Introduction

What is The New Yorker? I know it’s a great magazine and that it’s a tremendous source of pleasure in my life. But what exactly is it? This blog’s premise is that The New Yorker is a work of art, as worthy of comment and analysis as, say, Keats’s “Ode on a Grecian Urn.” Each week I review one or more aspects of the magazine’s latest issue. I suppose it’s possible to describe and analyze an entire issue, but I prefer to keep my reviews brief, and so I usually focus on just one or two pieces, to explore in each the signature style of its author. A piece by Matthew Trammell is not like a piece by James Wood, and neither is like a piece by Peter Schjeldahl. One could not mistake Finnegan for Frazier, or Lepore for Paumgarten, or Goodyear for Khatchadourian. Each has found a style, and it is that style that I respond to as I read, and want to understand and describe.

Tuesday, April 7, 2015

Malcolm Praises Mitchell's Fabrication


Joseph Mitchell (Photo by Therese Mitchell)
Janet Malcolm’s "The Master Writer of the City" (The New York Review of Books, April 23, 2015), a review of Thomas Kunkel’s Man in Profile: Joseph Mitchell of The New Yorker, delivers disconcerting news. Malcolm reports that Kunkel’s research reveals that Mitchell’s “Mr. Hunter’s Grave” (The New Yorker, September 22, 1956), heretofore considered a classic fact piece, is partially fiction. She says,

What Kunkel found in Mitchell’s reporting notes for his famous piece “Mr. Hunter’s Grave” made him even more nervous. It now appears that that great work of nonfiction is also in some part a work of fiction. The piece opens with an encounter in the St. Luke’s cemetery on Staten Island between Mitchell and a minister named Raymond E. Brock, who tells him about a remarkable black man named Mr. Hunter, and sets in motion the events that bring Mitchell to Hunter’s house a week later. But the notes show that the encounter in the cemetery never took place. In actuality, it was a man sitting on his front porch named James McCoy (who never appears in the piece) who told Mitchell about Mr. Hunter years before Mitchell met him; and when Mitchell did meet Hunter it was in a church and not at his house.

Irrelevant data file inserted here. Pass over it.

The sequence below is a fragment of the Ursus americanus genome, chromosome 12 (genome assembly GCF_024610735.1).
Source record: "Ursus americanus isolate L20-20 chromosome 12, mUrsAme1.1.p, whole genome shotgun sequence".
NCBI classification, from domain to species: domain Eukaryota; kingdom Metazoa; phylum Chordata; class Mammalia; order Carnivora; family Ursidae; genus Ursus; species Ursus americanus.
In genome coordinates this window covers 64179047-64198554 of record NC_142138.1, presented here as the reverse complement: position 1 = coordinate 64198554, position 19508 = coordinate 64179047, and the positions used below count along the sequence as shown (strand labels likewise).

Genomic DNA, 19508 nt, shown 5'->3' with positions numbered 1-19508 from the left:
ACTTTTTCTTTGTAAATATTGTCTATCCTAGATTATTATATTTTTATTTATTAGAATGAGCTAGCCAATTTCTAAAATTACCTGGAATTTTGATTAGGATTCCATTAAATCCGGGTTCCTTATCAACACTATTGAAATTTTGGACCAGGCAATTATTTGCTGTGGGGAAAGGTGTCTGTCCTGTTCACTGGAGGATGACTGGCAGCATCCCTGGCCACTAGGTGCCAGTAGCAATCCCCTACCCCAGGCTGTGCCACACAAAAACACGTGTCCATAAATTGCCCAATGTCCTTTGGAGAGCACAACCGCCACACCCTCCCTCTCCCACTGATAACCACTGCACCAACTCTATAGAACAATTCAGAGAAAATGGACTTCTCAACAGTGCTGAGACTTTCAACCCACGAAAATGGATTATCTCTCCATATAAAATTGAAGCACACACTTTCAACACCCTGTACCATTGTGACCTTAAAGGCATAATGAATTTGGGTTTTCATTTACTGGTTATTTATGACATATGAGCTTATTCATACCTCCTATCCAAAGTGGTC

What is even more disconcerting is that Malcolm praises Mitchell’s fabrication. She says,

Mitchell’s travels across the line that separates fiction and nonfiction are his singular feat. His impatience with the annoying, boring bits of actuality, his slashings through the underbrush of unreadable facticity, give his pieces their electric force, are why they’re so much more exciting to read than the work of other nonfiction writers of ambition.

This significantly departs from Malcolm’s position in her great The Journalist and the Murderer (1990), in which she says,

The writer of nonfiction is under contract to the reader to limit himself to events that actually occurred and to characters who have counterparts in real life, and he may not embellish the truth about these events or these characters.

That, to me, is journalism’s fundamental principle. John McPhee, in his "Editors & Publisher" (The New Yorker, July 2, 2012), puts it this way:

It is sometimes said that the line between fiction and nonfiction has become blurred. Not in this eye, among beholders. The difference between the two is distinct.

I agree. Regrettably, Mitchell’s “Mr. Hunter’s Grave” appears to have crossed the line, carrying Malcolm with it.   

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